The bathroom is shared with other hikers and there are never more or less large washbasins where you can wash yourself with cold water.
Put in your backpack: toothbrush and toothpaste (preferably in travel format), a light and fast-drying microfibre towel, a bar of soap or biodegradable liquid soap.
Remember: water is invaluable, always use it with enormous parsimony!
6 - ALL AT THE TABLE
If you have decided to stay overnight at the shelter, you will most likely also want to eat.
Many shelters now offer half-board solutions at affordable prices. Moreover in the refuges of the C.A.I. (Italian Alpine Club) there are reductions on the normal rates for members who present the valid card, or for members of the equivalent association in other countries.
If you wonder how all the food supplies arrive at the shelter, know that they are carried on the shoulder, they arrive by cableway or by helicopter.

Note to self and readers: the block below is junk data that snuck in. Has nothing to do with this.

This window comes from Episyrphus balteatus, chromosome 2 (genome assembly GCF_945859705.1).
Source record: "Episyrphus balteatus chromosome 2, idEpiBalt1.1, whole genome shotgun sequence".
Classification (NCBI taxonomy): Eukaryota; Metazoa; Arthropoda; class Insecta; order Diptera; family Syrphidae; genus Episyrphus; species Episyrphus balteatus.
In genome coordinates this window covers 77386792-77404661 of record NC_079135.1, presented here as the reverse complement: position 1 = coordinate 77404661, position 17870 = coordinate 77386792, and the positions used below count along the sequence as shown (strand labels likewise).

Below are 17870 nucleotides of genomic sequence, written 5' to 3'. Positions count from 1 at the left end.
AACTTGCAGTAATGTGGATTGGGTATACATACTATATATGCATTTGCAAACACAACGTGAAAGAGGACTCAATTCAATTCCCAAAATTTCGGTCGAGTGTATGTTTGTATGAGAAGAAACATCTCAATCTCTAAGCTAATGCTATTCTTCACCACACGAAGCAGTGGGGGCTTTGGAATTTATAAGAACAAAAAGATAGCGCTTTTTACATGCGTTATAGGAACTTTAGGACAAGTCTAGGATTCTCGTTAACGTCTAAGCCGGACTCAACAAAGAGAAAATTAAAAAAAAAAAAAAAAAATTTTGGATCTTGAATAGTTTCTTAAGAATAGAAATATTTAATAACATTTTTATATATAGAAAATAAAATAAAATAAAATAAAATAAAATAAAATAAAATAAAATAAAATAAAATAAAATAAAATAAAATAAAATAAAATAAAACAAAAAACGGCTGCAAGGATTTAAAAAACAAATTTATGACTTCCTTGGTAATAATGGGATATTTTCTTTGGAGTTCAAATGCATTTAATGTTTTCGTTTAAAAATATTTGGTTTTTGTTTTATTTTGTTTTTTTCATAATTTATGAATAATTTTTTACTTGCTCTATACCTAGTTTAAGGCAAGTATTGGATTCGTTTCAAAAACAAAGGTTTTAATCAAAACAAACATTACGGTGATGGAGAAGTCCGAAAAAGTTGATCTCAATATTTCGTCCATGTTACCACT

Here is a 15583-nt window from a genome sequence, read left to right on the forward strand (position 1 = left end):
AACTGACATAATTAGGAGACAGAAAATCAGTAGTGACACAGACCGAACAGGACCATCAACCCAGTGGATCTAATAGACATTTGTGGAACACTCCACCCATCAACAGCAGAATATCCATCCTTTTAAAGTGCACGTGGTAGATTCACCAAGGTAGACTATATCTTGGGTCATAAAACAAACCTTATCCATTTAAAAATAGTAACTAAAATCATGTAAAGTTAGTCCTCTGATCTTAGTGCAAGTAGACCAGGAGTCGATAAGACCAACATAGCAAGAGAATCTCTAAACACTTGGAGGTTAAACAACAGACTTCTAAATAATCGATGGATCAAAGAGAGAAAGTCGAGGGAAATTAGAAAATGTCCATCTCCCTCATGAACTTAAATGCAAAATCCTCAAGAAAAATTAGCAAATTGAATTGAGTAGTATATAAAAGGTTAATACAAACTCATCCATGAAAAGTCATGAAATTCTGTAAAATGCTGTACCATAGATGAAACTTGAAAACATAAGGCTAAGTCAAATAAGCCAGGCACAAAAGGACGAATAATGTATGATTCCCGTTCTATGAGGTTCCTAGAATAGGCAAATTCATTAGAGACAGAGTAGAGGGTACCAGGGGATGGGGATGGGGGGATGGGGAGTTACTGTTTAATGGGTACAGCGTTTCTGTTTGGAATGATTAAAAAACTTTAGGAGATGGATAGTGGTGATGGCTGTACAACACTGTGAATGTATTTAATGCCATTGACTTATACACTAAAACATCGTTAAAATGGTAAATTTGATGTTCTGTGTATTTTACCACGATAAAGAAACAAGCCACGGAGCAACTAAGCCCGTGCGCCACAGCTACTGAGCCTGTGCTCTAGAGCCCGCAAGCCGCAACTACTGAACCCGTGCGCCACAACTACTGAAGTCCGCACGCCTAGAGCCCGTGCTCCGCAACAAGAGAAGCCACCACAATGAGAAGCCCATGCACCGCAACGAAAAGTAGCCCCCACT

At dinner you will often find yourself in a single table, or at least the tables are close enough to create a pleasant convivial occasion in which to exchange experiences and get to know each other.
Each refuge has its strong dishes, but all bring to the table fresh, genuine local products: mountain cheeses, meats, typical first courses, homemade desserts and the ever-present polenta prepared in large pots.
Good wine never fails, but if you remember to bring a bottle it will be much appreciated.
At the end of the dinner you can't refuse a small glass of flavored grappa of your choice (sometimes too much choice) or local liqueur.
At breakfast you can also find organic jams and honey.